The alarming situation in Benjamin (Hos 5:8-5:8)

“Blow the horn

In Gibeah!

Blow the trumpet

In Ramah!

Sound the alarm

At Beth-aven!

Tremble!

O Benjamin!”

Yahweh, via Hosea, wanted them to blow the horn in Gibeah, a hill about 5 miles north of Jerusalem. They were to blow the horn at Ramah, a place near Mizpah. Then they were to sound the alarm at Beth-aven, Bethel, the capital of the northern Israelite kingdom. Benjamin should also tremble, because it was between Ephraim and Judah.

The false leaders of Israel (Hos 5:1-5:2)

“Hear this!

O priests!

Give heed!

O house of Israel!

Listen!

O house of the king!

The judgment

Pertains to you.

You have been a snare

at Mizpah.

You have spread

A net

Upon Tabor.

You have dug

A deep pit

In Shittim.

But I will punish

All of them.”

Yahweh, via Hosea, spoke to all the people of Israel. He told the priests to listen. He wanted the people of Israel and the royal household to listen also. This judgement pertained to all of them. They had been a snare at Mizpah, the Transjordan city, north of Jerusalem. They had also spread their net over Tabor, Mount Tabor, where there was an idol sanctuary also. They had dug a deep pit at Shittim, where there was religious intermarriage. Yahweh was going to punish them for these anti-Yahweh activities.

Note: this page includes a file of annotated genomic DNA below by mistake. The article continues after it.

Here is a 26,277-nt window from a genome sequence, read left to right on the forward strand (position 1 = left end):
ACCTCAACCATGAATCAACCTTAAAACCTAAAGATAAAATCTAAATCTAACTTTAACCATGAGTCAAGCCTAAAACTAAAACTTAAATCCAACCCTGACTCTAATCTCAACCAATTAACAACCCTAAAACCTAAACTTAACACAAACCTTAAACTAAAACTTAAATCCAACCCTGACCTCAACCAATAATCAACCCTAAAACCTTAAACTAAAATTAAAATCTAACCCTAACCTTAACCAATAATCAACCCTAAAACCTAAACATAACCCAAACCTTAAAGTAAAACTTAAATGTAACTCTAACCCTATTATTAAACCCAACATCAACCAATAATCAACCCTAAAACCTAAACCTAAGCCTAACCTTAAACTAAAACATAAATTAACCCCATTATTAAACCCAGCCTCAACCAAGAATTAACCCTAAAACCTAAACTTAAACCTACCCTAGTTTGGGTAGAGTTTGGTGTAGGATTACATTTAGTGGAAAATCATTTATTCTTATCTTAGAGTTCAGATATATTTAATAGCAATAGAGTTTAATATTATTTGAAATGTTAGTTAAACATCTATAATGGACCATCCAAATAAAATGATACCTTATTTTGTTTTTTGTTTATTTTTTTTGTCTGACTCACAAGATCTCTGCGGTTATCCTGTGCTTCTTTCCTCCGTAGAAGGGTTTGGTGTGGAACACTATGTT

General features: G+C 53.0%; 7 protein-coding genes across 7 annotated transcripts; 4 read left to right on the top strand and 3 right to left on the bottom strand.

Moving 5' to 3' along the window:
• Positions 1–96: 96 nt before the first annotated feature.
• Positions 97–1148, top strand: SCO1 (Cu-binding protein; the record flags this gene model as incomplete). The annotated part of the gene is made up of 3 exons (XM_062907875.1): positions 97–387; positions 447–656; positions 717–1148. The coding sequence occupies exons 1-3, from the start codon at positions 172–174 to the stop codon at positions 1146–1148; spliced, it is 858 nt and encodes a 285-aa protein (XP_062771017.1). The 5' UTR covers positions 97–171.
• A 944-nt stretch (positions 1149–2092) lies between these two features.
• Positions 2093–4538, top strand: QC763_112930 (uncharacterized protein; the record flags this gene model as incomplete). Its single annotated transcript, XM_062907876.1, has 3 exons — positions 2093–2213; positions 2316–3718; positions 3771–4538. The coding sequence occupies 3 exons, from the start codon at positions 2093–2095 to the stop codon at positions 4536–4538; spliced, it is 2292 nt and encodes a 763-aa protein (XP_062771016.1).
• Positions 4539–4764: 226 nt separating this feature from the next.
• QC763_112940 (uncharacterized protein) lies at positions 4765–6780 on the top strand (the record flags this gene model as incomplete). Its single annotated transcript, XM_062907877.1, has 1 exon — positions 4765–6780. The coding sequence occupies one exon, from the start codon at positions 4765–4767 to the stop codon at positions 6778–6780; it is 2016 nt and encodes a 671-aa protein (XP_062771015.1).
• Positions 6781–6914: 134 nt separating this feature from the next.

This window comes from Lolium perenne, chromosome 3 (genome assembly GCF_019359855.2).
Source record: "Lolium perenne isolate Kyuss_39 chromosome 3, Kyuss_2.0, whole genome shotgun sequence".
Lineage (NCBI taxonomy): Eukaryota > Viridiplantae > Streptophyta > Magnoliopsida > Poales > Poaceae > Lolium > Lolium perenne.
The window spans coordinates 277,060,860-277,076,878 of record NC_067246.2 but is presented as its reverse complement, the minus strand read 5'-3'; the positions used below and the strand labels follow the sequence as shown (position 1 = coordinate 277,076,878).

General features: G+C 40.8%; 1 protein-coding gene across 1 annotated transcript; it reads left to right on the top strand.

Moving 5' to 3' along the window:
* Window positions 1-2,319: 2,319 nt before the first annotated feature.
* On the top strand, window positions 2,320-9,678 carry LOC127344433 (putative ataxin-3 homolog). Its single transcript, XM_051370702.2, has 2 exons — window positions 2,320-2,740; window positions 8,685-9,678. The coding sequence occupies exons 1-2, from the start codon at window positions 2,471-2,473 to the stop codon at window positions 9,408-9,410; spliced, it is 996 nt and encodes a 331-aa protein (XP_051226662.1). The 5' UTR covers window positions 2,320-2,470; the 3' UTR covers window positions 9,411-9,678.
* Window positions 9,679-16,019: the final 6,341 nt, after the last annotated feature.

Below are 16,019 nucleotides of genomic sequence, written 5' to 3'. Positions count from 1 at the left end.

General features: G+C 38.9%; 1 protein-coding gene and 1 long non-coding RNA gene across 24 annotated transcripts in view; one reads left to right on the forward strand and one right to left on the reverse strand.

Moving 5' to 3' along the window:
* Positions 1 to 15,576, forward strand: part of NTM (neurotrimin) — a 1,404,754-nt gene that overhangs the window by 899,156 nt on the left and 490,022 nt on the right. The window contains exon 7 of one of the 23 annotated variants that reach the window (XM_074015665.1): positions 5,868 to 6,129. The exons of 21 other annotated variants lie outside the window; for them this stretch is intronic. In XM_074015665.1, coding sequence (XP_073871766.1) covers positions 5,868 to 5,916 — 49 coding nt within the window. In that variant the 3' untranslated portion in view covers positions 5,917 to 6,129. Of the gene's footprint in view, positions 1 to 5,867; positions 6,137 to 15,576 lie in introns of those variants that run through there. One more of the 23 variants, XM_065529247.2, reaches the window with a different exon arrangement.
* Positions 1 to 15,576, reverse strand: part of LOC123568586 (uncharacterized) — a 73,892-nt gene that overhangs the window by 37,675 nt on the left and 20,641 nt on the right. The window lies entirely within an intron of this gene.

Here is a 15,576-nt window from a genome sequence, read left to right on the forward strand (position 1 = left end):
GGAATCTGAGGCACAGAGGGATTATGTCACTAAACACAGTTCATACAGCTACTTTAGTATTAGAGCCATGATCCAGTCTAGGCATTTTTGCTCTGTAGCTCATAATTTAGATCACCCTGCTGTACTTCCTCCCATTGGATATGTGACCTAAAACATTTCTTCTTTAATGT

Johanan asks Jeremiah for help (Jer 42:1-42:3)

“Then all the commanders

Of the forces,

With Johanan,

The son of Kareah,

Also with Azariah,

The son of Hoshaiah,

All the people,

From the least

To the greatest,

Approached

The prophet Jeremiah.

They said to him.

‘Be good enough

To listen

To our plea!

Pray to Yahweh!

Your God!

For us!

For all this remnant!

There are only a few

Of us left

Out of the many,

As you can see.

Let Yahweh

Your God

Show us

Where we should go!

What we should do!’”

Apparently this small group of Judeans, with the leaders Johanan and Azariah decided to approach Jeremiah. As he had been released to the protection of Governor Gedaliah, he probably was at Mizpah while the attack of Ishmael had taken place. Thus he was with the freed group at Gibeon. Interesting enough, they referred to Yahweh as Jeremiah’s God not their God. They wanted Jeremiah to intercede for them with Yahweh, as Moses had done centuries earlier. They were only a small group or remnant of what had been many people. They wanted to know where they should go and what to do. Like the preceding chapter, this section has a different numbered chapter in the Greek translation of the Septuagint, chapters 49 and 50, not chapter 42 as here.

Johanan intends to go to Egypt (Jer 41:16-41:18)

“Then Johanan,

The son of Kareah,

With all the leaders

Of the forces with him,

Took all the rest

Of the people

Whom Ishmael,

The son of Nethaniah,

Had carried away captive

From Mizpah.

This was after

He had slain Gedaliah,

The son of Ahikam.

This included

Soldiers,

Women,

Children,

Eunuchs,

Whom Johanan brought back

From Gibeon.

They set out.

They stopped at

Geruth Chimham

Near Bethlehem.

They intended

To go to Egypt

Because of the Chaldeans.